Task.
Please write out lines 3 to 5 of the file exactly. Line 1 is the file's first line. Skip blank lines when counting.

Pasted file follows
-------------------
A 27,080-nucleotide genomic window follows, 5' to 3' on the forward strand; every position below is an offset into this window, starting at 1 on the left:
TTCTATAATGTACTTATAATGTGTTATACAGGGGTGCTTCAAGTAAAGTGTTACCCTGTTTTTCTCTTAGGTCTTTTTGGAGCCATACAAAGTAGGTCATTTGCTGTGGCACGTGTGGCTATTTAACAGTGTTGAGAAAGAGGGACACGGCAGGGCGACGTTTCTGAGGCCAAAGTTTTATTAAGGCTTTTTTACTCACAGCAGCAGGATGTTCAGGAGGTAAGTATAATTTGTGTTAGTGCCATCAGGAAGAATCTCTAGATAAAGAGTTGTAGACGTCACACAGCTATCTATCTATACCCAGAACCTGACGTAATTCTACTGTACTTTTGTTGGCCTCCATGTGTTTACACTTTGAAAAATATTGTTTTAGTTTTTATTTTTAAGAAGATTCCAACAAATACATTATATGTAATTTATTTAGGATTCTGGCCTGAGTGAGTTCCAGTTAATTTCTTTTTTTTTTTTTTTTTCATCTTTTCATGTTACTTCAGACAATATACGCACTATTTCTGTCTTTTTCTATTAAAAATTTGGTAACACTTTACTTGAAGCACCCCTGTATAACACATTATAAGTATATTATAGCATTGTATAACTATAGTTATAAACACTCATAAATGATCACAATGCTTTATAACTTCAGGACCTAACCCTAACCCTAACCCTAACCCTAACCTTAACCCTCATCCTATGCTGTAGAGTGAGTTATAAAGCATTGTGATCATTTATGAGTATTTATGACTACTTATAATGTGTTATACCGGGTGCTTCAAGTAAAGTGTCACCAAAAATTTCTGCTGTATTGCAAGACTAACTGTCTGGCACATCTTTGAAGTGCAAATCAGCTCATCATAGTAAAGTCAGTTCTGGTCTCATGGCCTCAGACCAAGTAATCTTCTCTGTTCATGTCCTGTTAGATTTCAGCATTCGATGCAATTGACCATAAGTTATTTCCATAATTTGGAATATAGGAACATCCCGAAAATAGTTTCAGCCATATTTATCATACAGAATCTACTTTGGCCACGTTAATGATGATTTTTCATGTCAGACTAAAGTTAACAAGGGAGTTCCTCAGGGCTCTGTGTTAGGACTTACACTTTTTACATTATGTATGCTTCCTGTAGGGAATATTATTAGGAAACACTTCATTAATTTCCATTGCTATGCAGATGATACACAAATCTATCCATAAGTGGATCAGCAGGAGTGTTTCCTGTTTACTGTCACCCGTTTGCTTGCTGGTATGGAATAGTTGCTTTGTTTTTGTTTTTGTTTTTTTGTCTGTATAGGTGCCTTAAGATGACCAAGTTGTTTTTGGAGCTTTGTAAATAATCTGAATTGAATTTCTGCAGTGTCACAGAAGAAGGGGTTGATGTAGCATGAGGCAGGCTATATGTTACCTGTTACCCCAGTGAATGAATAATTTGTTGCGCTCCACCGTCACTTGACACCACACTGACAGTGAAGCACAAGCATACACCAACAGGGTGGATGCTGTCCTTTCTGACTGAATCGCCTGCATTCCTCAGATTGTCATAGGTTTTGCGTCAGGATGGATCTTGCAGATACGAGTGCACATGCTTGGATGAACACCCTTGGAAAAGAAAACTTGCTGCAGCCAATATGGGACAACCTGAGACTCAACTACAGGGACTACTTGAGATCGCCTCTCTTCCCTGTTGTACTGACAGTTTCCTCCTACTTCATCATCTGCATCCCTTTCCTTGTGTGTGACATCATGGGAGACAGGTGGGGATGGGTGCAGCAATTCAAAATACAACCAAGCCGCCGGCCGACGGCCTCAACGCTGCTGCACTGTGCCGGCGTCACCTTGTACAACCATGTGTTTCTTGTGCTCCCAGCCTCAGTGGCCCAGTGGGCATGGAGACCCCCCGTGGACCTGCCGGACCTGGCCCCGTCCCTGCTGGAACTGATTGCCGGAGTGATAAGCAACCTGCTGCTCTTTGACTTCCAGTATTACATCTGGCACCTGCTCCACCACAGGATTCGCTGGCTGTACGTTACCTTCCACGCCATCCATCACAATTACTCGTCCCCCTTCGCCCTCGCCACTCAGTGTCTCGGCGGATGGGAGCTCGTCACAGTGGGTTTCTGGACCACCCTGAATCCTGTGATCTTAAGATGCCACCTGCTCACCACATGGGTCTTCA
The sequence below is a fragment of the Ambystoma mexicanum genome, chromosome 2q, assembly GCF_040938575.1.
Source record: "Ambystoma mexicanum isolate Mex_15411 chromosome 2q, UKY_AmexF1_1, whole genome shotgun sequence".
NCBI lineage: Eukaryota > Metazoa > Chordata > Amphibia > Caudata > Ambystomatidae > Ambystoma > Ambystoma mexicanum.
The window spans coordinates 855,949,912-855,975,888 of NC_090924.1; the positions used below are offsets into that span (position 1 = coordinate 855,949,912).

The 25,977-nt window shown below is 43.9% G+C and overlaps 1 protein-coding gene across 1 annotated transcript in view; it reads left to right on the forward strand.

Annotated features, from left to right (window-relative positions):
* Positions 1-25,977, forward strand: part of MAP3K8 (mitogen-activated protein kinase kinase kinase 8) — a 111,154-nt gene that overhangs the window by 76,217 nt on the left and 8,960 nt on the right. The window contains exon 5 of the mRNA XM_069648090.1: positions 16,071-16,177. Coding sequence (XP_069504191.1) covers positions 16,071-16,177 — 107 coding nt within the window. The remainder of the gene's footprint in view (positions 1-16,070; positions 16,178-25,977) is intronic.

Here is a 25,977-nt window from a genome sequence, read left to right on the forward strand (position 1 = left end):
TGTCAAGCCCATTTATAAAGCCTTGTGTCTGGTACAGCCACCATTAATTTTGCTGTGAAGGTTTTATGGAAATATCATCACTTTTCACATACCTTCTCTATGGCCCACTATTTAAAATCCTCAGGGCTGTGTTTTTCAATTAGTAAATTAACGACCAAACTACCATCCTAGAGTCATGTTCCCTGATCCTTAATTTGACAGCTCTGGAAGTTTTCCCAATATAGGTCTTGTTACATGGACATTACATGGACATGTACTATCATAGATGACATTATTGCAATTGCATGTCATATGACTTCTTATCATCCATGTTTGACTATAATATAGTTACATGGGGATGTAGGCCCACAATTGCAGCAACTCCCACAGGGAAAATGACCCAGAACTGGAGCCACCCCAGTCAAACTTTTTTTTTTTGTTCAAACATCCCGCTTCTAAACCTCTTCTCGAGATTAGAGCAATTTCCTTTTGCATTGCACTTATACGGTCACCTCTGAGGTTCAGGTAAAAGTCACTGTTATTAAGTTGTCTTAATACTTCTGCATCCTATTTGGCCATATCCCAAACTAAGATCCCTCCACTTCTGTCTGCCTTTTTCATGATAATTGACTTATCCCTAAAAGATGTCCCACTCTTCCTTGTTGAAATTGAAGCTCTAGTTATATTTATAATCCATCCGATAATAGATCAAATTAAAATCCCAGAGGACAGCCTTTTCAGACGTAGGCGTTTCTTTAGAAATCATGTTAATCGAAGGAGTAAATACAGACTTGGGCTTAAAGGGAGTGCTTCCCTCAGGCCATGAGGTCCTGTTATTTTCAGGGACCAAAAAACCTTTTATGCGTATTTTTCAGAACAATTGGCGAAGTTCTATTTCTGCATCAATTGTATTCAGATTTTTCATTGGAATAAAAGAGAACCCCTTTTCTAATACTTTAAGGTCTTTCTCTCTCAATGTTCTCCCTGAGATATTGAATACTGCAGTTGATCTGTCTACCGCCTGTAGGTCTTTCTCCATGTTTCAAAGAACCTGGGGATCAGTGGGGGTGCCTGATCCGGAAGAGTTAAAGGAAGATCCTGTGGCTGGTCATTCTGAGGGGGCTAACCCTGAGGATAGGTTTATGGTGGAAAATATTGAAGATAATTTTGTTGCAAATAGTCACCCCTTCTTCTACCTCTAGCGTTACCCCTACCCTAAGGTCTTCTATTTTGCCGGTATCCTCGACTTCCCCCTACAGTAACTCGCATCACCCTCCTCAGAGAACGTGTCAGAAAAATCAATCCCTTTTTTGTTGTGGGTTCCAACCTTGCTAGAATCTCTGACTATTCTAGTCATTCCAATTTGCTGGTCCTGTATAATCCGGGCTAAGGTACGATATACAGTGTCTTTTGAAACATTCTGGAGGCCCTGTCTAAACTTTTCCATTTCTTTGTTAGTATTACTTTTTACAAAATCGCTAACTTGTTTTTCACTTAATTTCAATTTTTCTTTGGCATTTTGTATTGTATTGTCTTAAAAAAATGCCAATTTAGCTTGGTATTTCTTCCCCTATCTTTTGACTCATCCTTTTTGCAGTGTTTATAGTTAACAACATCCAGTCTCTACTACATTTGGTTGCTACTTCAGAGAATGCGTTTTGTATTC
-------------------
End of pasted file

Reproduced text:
The sequence below is a fragment of the Ambystoma mexicanum genome, chromosome 2q, assembly GCF_040938575.1.
Source record: "Ambystoma mexicanum isolate Mex_15411 chromosome 2q, UKY_AmexF1_1, whole genome shotgun sequence".
NCBI lineage: Eukaryota > Metazoa > Chordata > Amphibia > Caudata > Ambystomatidae > Ambystoma > Ambystoma mexicanum.